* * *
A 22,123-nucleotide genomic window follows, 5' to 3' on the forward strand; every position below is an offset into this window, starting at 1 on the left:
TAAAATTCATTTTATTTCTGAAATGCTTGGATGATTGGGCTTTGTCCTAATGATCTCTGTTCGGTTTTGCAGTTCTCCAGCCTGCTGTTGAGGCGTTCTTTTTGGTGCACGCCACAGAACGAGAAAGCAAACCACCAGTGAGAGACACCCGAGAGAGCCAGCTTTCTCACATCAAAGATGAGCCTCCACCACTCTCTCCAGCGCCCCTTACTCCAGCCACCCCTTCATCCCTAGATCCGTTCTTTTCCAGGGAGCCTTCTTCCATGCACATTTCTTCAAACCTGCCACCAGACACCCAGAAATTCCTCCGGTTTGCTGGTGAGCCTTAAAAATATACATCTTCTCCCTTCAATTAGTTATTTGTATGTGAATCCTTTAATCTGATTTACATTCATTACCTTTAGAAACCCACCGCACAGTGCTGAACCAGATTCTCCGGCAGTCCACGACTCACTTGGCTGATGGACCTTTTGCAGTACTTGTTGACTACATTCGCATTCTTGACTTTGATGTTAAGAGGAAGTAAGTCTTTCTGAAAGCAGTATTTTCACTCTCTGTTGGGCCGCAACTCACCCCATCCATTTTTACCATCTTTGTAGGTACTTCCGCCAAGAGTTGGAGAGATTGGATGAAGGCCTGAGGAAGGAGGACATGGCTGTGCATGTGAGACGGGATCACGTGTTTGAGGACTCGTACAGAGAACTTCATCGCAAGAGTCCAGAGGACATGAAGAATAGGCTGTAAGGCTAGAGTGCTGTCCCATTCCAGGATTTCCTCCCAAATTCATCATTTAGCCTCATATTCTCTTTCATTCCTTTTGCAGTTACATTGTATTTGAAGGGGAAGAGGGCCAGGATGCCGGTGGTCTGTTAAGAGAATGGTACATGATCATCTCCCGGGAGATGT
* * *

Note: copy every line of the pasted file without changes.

A 22,123-nucleotide genomic window follows, 5' to 3' on the forward strand; every position below is an offset into this window, starting at 1 on the left:
TAAAATTCATTTTATTTCTGAAATGCTTGGATGATTGGGCTTTGTCCTAATGATCTCTGTTCGGTTTTGCAGTTCTCCAGCCTGCTGTTGAGGCGTTCTTTTTGGTGCACGCCACAGAACGAGAAAGCAAACCACCAGTGAGAGACACCCGAGAGAGCCAGCTTTCTCACATCAAAGATGAGCCTCCACCACTCTCTCCAGCGCCCCTTACTCCAGCCACCCCTTCATCCCTAGATCCGTTCTTTTCCAGGGAGCCTTCTTCCATGCACATTTCTTCAAACCTGCCACCAGACACCCAGAAATTCCTCCGGTTTGCTGGTGAGCCTTAAAAATATACATCTTCTCCCTTCAATTAGTTATTTGTATGTGAATCCTTTAATCTGATTTACATTCATTACCTTTAGAAACCCACCGCACAGTGCTGAACCAGATTCTCCGGCAGTCCACGACTCACTTGGCTGATGGACCTTTTGCAGTACTTGTTGACTACATTCGCATTCTTGACTTTGATGTTAAGAGGAAGTAAGTCTTTCTGAAAGCAGTATTTTCACTCTCTGTTGGGCCGCAACTCACCCCATCCATTTTTACCATCTTTGTAGGTACTTCCGCCAAGAGTTGGAGAGATTGGATGAAGGCCTGAGGAAGGAGGACATGGCTGTGCATGTGAGACGGGATCACGTGTTTGAGGACTCGTACAGAGAACTTCATCGCAAGAGTCCAGAGGACATGAAGAATAGGCTGTAAGGCTAGAGTGCTGTCCCATTCCAGGATTTCCTCCCAAATTCATCATTTAGCCTCATATTCTCTTTCATTCCTTTTGCAGTTACATTGTATTTGAAGGGGAAGAGGGCCAGGATGCCGGTGGTCTGTTAAGAGAATGGTACATGATCATCTCCCGGGAGATGT